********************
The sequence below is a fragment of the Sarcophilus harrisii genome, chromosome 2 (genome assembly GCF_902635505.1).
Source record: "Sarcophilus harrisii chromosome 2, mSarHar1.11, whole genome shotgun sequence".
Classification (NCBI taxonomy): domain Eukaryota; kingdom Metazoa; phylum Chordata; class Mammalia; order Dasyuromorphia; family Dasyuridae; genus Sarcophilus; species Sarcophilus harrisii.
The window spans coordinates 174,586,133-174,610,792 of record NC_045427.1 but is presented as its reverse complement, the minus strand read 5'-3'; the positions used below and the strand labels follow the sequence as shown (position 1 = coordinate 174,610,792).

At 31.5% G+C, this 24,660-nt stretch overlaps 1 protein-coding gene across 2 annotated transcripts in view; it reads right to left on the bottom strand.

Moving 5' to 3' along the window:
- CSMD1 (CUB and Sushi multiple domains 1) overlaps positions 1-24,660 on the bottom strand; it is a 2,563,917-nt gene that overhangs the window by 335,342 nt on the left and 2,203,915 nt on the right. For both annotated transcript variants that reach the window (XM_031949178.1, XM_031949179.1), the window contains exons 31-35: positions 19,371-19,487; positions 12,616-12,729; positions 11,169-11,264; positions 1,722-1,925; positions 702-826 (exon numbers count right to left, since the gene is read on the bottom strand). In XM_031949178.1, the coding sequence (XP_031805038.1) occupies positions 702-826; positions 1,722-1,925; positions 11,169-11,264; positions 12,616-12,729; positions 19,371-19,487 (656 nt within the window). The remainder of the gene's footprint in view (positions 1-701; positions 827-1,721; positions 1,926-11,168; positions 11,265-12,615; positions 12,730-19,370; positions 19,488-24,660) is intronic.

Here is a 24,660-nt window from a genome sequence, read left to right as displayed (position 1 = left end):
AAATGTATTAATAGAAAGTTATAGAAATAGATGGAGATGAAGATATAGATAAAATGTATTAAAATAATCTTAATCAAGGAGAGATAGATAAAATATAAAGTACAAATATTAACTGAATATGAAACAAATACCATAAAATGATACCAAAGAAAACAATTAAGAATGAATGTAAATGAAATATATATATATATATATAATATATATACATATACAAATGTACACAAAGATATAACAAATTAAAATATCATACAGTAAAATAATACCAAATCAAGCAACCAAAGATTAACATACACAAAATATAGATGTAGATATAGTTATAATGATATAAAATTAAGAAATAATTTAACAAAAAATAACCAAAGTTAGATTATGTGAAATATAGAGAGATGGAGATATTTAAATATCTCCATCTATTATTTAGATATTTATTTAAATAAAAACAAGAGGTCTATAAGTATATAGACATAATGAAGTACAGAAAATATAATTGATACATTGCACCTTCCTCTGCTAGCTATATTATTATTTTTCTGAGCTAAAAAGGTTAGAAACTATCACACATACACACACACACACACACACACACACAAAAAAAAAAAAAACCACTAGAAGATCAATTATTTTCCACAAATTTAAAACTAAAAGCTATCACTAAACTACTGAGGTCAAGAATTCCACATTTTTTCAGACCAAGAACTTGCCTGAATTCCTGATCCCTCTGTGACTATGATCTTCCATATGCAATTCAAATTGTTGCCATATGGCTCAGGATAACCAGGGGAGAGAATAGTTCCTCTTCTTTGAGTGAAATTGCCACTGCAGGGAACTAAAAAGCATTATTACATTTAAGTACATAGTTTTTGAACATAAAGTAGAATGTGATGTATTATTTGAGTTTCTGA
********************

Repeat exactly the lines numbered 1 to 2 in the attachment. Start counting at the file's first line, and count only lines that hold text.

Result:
The sequence below is a fragment of the Sarcophilus harrisii genome, chromosome 2 (genome assembly GCF_902635505.1).
Source record: "Sarcophilus harrisii chromosome 2, mSarHar1.11, whole genome shotgun sequence".